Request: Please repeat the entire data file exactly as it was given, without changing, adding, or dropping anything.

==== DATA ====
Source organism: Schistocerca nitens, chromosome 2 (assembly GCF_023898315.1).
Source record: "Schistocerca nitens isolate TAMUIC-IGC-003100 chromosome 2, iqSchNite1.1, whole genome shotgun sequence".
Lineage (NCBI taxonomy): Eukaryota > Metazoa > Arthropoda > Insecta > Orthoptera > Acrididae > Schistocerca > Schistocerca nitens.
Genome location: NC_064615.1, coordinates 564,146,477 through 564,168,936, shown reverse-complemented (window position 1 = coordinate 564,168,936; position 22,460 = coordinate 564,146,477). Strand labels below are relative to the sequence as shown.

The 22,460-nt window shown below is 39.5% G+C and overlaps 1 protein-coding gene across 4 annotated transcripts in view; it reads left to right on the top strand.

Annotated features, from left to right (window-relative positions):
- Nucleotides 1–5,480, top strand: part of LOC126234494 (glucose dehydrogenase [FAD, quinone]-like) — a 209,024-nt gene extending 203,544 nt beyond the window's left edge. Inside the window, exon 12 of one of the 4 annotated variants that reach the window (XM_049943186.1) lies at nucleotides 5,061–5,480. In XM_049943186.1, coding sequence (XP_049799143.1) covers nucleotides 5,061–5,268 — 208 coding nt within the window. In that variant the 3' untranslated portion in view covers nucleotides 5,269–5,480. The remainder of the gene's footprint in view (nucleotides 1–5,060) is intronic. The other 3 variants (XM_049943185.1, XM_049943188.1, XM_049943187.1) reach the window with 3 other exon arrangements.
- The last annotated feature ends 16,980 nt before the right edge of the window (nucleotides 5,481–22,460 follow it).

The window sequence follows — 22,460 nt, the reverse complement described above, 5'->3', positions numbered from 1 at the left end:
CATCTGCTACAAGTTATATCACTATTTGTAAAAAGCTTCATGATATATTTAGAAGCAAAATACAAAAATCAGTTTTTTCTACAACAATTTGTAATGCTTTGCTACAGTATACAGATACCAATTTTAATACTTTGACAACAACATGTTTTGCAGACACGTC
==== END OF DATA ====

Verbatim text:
Source organism: Schistocerca nitens, chromosome 2 (assembly GCF_023898315.1).
Source record: "Schistocerca nitens isolate TAMUIC-IGC-003100 chromosome 2, iqSchNite1.1, whole genome shotgun sequence".
Lineage (NCBI taxonomy): Eukaryota > Metazoa > Arthropoda > Insecta > Orthoptera > Acrididae > Schistocerca > Schistocerca nitens.
Genome location: NC_064615.1, coordinates 564,146,477 through 564,168,936, shown reverse-complemented (window position 1 = coordinate 564,168,936; position 22,460 = coordinate 564,146,477). Strand labels below are relative to the sequence as shown.

The 22,460-nt window shown below is 39.5% G+C and overlaps 1 protein-coding gene across 4 annotated transcripts in view; it reads left to right on the top strand.

Annotated features, from left to right (window-relative positions):
- Nucleotides 1–5,480, top strand: part of LOC126234494 (glucose dehydrogenase [FAD, quinone]-like) — a 209,024-nt gene extending 203,544 nt beyond the window's left edge. Inside the window, exon 12 of one of the 4 annotated variants that reach the window (XM_049943186.1) lies at nucleotides 5,061–5,480. In XM_049943186.1, coding sequence (XP_049799143.1) covers nucleotides 5,061–5,268 — 208 coding nt within the window. In that variant the 3' untranslated portion in view covers nucleotides 5,269–5,480. The remainder of the gene's footprint in view (nucleotides 1–5,060) is intronic. The other 3 variants (XM_049943185.1, XM_049943188.1, XM_049943187.1) reach the window with 3 other exon arrangements.
- The last annotated feature ends 16,980 nt before the right edge of the window (nucleotides 5,481–22,460 follow it).

The window sequence follows — 22,460 nt, the reverse complement described above, 5'->3', positions numbered from 1 at the left end:
CATCTGCTACAAGTTATATCACTATTTGTAAAAAGCTTCATGATATATTTAGAAGCAAAATACAAAAATCAGTTTTTTCTACAACAATTTGTAATGCTTTGCTACAGTATACAGATACCAATTTTAATACTTTGACAACAACATGTTTTGCAGACACGTC